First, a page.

Social Security determines whether you need SSDI checks; not Medicare.

ESRD Medicare

You may also be eligible for Medicare if you've been diagnosed with ESRD. In this case, the program will cover the cost when you're getting dialysis treatments or when you need a kidney transplant.

If you're under 65 and have ESRD, the time when your Medicare coverage begins depends on:

  • When you apply for Medicare
  • Whether you receive dialysis treatments at home or a facility
  • Whether you undergo a kidney transplant

If you're eligible for ESRD Medicare, you can apply for parts A and B at the same time. Keep in mind that there are no premiums once you qualify for Part A.

Medicare Parts C and D Eligibility

You also need to know that Medicare has two more parts: C and D.

Medicare Part C, also known as Medicare Advantage, is an alternative option for receiving parts A and B benefits. However, you will get this policy through authorized private insurers.

To be eligible for Part C, you must have been enrolled in Medicare Part A and Part B. You must also be living in the area where the plan is offered. This plan is optional, and it's not meant for ESRD patients.

Keep in mind that you'll continue paying your Part B premium if you have Part C. Your Part C premiums depend on the insurer you choose.

On the other hand, Medicare Part D covers prescription drugs, and it's also available from Medicare-approved private insurers. To be eligible for this plan, you must have already registered for Medicare Part A and/or Part B. You must also be living in the service area of the plan you want.

Alternatively, you can enroll in a Medicare Advantage plan with prescription drug coverage (MAPD). You must have parts A and B to be eligible. You should also be living in the location it's offered.

If You Don't Qualify, But You're 65

In some cases, some people don't qualify on their own or their spouse's work record. This can happen because both of you have work for less than 10 years. If this case applies to you, you can still qualify for full Medicare coverage as long as you're 65.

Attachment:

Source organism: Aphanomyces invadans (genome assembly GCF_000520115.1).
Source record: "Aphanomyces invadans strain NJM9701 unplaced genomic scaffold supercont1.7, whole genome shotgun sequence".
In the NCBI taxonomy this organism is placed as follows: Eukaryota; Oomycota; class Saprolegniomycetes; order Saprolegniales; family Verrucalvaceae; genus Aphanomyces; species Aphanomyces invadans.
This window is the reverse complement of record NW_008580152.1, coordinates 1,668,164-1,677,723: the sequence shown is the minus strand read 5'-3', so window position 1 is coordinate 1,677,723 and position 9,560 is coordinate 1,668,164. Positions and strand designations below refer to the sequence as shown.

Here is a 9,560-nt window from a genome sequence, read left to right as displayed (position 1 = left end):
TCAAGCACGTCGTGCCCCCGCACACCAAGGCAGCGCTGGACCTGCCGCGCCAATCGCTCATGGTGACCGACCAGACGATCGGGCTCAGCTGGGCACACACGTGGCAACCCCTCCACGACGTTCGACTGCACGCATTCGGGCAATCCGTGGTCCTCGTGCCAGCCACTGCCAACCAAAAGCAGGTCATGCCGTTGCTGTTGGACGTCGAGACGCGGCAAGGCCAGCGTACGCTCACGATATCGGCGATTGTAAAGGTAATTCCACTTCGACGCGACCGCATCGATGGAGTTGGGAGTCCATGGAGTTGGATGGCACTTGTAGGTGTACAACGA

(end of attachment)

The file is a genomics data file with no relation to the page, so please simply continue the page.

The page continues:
One of the ways if to pay premiums for Part A. If you have fewer than 30 work credits, you'll pay the maximum amount. If you have about 30 to 39 credits, you'll premium amount will be reduced. If you continue working and hit 40 credits, you'll no longer need to pay Part A premiums.

You can also pay for Part B coverage, which is necessary when you enroll in Part A. However, when you pick Part B alone, enrolling in Part A isn't necessary. Bear in mind that Part B covers doctor visits and other outpatient services.

Still, you can pay a premium for Part D to get your prescription drugs.

What Medicare Covers

If you're eligible for Medicare, you need to understand what it covers. This is vital, particularly when determining whether you need supplemental coverage. Most people will need to supplement their plans due to benefits gaps in Medicare.

Part A covers hospital stays, visits, and hospice care. For extended hospital stays, you'll need coinsurance. Keep in mind that there is also a deductible.

Part B covers preventive services, physician visits, outpatient services, and some home health visits. Many Part B benefits have a deductible ($185 per year in 2019) and coinsurance of 20 percent. But there's no coinsurance or deductible for annual wellness visits.

Original Medicare does not pay for some services. These include long-term care, cosmetic surgery, most chiropractic services, dental exams and most dental care, and eye exams and eyeglasses, and others.

Eligible for Medicare - Final Thoughts

As long as you're an American citizen or you've been living in the country for more than five years, you're automatically eligible for MedicarePart A once you hit 65 years old. You'll get a mail three months before your 65th birthday to notify you about the coverage.

Basically, eligibility requirements are more comfortable to meet for most Americans. For those who don't meet some of the requirements, such as work credits, you can still qualify for Part A, but you'll pay a premium.

Do you want to learn more? Here is how you can replace your Medicare card.

Elliot Marks

Elliot Marks

Author & Social Security Advisor

Elliot Marks has spent over 10 years providing clear and concise information to help Americans navigate the complex nuances of social security and many other government services in the United States. Elliot has a passion for helping those in need of these services to be able to find timely access to news and information that is relevant and helpful to their daily lives.